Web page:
As threats to business’ security and data grow ever more complex and diverse, businesses must be on constant guard against the next danger, especially where they must notify individuals in the event of a data breach.
The new mandatory data breach notification regime has now come into operation. Having only begun on 22 February (Meyer Vandenberg has previously written on the topic to explain its implications here), we have already had companies come forward to notify of a data breach (such as Svizter Australia).
Closer to home, the University of Canberra suffered a well-publicised breach when some of their employees were sent the personal details of every employee. Alice Tay, partner at Meyer Vandenberg, says that businesses need to be wary of attacks, or even faults from within their own organisation.
“We have recently helped a local Canberra business deal with a data breach. An email account was hacked and fraudulent payment details sent to a customer, resulting in payment to the hacker’s account. Data breaches are more prevalent than people think, and many businesses simply aren’t prepared for them.”
“It’s not just hackers that you need to be concerned about. Many data breaches result from a mistake by an employee, rather than anything malicious. Businesses need to get secure systems in place, provide training for employees as well as having appropriate policies to deal with a breach when it occurs.”
But what can you do to protect yourself in the first place?
At Meyer Vandenberg’s Corporate and Commercial Forum, held on 15 March 2018, they identified 6 Quick Tips to assist you in protecting the security of your business.
1. Identify your Important Assets
Your first step should be to identify the critical assets that are in most need of protection. This might be your client list, systems or intellectual property – whatever is most important to your business.
It is on these assets that you should expend the most time and effort on security, as if they are not adequately protected, you may no longer have a viable business.
When identifying your important assets, take a look at the environment of your business and particularly what information other parties would be most interested in. This can determine how you appropriately allocate resources for the protection of particular assets.
2. Use the Cloud
Many small businesses don’t have the resources necessary to ensure that their system is secure. But despite thinking that they may be under the radar and won’t be vulnerable, these entities are still at risk and should be prepared accordingly.
For those who cannot spend on security, a good solution is to make use of cloud servers. These can be a cheap alternative to embedding your own security systems, and you can feel safer in the knowledge that the host of the cloud server will maintain security.
Considering the number of dangers out there, it is virtually impossible to have a comprehensive ‘blacklist’ of all those sites, emails and programs that can’t be trusted.
Instead, consider having a ‘whitelist’, comprised of a list of trusted email addresses and domain names which will not be blocked. This can assist in preventing spam and ensuring that you only allow access to your servers from trusted sources.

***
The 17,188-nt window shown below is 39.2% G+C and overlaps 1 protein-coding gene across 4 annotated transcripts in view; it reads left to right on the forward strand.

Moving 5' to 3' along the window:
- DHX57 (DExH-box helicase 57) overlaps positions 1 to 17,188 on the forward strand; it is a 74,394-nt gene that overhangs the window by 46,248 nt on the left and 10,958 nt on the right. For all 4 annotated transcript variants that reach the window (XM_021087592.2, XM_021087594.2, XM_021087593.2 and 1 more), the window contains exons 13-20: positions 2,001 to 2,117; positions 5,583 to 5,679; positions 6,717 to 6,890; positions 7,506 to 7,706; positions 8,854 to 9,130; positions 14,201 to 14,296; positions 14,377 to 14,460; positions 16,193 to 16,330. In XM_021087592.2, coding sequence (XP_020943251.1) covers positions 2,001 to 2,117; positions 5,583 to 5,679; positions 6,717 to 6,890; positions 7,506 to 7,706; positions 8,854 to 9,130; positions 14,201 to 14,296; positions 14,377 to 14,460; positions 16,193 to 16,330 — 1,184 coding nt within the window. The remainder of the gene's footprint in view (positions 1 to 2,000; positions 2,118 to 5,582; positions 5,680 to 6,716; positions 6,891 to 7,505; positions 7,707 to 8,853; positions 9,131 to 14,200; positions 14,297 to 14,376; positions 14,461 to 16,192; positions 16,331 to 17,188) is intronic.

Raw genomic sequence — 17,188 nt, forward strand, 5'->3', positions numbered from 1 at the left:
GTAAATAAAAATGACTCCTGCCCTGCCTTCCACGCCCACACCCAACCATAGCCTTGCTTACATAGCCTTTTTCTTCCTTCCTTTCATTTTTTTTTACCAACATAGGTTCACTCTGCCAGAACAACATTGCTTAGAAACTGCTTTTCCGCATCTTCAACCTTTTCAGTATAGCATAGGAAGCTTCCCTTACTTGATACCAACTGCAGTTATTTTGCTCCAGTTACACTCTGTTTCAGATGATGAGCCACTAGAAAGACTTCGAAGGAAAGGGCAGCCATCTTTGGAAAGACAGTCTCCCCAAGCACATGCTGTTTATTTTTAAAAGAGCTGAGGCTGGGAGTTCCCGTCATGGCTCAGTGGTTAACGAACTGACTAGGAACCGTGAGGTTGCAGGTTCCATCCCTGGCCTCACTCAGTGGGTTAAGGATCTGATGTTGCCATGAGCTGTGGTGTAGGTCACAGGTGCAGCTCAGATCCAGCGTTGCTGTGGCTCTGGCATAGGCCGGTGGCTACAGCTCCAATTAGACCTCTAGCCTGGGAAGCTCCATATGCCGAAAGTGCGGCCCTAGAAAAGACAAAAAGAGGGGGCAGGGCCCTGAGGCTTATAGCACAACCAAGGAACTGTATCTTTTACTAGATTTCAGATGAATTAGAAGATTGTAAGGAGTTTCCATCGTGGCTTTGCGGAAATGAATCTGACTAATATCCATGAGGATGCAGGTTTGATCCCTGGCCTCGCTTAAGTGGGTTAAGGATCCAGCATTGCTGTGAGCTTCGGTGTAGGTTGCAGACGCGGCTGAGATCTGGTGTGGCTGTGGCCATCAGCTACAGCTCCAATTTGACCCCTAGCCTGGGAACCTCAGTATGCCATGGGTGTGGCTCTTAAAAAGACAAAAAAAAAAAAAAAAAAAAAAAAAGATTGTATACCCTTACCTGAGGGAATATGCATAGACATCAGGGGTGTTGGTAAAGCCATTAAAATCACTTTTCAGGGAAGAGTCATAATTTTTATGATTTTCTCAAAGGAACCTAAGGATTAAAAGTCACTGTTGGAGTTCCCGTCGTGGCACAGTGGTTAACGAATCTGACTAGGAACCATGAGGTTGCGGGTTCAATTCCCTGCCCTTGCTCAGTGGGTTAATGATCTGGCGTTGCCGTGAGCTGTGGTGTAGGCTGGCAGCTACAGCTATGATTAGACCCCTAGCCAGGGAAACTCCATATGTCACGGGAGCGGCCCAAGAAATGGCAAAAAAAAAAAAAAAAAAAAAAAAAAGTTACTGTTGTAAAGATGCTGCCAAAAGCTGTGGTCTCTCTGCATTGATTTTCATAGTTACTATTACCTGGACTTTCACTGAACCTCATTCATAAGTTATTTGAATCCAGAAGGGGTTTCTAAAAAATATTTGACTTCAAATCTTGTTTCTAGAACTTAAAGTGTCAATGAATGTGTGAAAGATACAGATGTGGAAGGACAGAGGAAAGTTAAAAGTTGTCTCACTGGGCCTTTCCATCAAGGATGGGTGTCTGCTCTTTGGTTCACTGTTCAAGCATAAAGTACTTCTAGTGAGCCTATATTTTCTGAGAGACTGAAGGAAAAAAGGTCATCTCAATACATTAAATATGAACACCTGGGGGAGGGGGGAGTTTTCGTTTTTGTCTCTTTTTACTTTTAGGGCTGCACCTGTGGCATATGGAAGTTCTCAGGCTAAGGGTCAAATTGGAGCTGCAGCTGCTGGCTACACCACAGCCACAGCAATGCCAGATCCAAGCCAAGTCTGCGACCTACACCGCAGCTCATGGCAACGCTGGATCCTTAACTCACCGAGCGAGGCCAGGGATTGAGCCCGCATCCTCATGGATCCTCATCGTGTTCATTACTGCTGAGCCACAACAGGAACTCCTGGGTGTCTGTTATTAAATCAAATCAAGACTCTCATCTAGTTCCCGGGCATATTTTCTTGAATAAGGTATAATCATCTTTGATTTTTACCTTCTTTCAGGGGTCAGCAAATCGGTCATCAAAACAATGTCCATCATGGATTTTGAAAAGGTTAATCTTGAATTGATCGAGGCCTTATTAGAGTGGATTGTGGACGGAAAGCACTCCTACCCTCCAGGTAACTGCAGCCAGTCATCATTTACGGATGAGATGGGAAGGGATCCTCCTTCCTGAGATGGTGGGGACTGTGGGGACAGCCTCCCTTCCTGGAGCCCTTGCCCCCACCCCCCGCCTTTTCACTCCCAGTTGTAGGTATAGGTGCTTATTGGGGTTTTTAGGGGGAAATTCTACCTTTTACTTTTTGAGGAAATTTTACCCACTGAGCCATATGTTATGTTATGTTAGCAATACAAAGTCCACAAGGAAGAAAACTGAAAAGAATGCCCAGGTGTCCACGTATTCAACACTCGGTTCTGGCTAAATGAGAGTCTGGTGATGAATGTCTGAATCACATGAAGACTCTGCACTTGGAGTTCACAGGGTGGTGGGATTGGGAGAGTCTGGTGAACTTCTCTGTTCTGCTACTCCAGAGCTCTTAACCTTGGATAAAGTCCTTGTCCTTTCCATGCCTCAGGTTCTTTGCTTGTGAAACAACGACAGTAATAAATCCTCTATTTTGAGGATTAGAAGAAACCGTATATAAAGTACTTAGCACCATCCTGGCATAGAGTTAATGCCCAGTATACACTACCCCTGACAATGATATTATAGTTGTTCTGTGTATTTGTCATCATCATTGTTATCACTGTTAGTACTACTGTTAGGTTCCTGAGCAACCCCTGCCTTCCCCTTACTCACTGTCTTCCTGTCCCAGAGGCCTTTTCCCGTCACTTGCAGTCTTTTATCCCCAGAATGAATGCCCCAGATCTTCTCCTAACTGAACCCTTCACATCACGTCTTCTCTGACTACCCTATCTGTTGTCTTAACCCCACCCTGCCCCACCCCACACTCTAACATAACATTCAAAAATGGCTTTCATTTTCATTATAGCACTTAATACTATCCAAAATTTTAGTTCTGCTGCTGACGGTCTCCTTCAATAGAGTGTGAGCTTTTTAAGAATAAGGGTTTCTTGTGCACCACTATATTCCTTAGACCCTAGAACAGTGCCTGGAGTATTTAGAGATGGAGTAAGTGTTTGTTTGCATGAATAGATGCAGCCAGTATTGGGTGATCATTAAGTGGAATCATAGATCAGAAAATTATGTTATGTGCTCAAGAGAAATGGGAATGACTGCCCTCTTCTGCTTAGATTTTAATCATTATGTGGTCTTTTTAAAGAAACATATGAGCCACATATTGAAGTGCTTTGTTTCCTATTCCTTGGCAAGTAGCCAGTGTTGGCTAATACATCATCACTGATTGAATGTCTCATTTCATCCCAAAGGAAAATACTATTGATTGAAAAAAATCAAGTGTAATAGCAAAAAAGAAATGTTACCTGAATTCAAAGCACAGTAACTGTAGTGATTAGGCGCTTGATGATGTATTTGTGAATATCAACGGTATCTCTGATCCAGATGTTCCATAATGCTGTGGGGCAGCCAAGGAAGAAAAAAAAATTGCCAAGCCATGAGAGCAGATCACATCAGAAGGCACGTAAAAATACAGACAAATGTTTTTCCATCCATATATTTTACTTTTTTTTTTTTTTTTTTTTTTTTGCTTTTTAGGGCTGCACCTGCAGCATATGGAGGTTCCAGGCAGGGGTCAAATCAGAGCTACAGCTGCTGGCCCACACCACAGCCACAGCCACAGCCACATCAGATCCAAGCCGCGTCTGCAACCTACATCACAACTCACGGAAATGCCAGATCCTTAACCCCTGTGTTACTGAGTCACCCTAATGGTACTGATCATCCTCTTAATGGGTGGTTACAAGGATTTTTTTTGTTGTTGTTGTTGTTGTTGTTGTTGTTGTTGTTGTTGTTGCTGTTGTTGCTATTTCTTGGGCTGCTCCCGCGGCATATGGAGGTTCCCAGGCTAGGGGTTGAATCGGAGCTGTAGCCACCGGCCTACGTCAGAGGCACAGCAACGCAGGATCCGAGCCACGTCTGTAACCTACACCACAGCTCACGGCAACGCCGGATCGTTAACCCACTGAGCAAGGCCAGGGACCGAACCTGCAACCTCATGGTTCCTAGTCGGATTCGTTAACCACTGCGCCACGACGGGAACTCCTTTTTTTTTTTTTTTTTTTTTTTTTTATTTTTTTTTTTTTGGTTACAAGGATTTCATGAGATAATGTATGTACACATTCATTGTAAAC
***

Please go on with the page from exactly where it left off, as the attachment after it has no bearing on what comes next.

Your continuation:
One strategy commonly used by hackers is ransomware, which denies you access to your systems until you pay to get it back. An effective defence strategy is to maintain dedicated back-up servers, which ensures that you can still get access another way even when you are locked out.
When talking security, too often the focus is on systems and computer security. It can be easy to forget that people are a fundamental part of your protection. Your employees will have access to all parts of your system, and for this reason, they must be properly trained and educated as to how it must be protected.
Effective training will ensure that your employees understand their role and what they have to do to protect your business. An understanding of just how valuable this data is to your business goes hand in hand with employee education and will go a long way to keeping your business secure.
6. No Silver Bullets
An important thing to be aware of is that there are no silver bullets or one size fits all security packages (and you should run from anything claiming it is). Anti-viruses and firewalls won’t protect you from everything, especially new technologies designed to defeat your existing protections.
Protection mechanisms degrade over time, especially as attacks become more sophisticated. The answer to this is to be vigilant and take active steps to update your security measures regularly.
How can you get help?
As threats to business’ security and data grow ever more complex and diverse, businesses must be on constant guard against the next danger. But if the worst does occur and you need some assistance with your legal compliance with the new data breach notification regime, contact Meyer Vandenberg.
This is a sponsored article, though all opinions are the author’s own. For more information on paid content, see our sponsored content policy.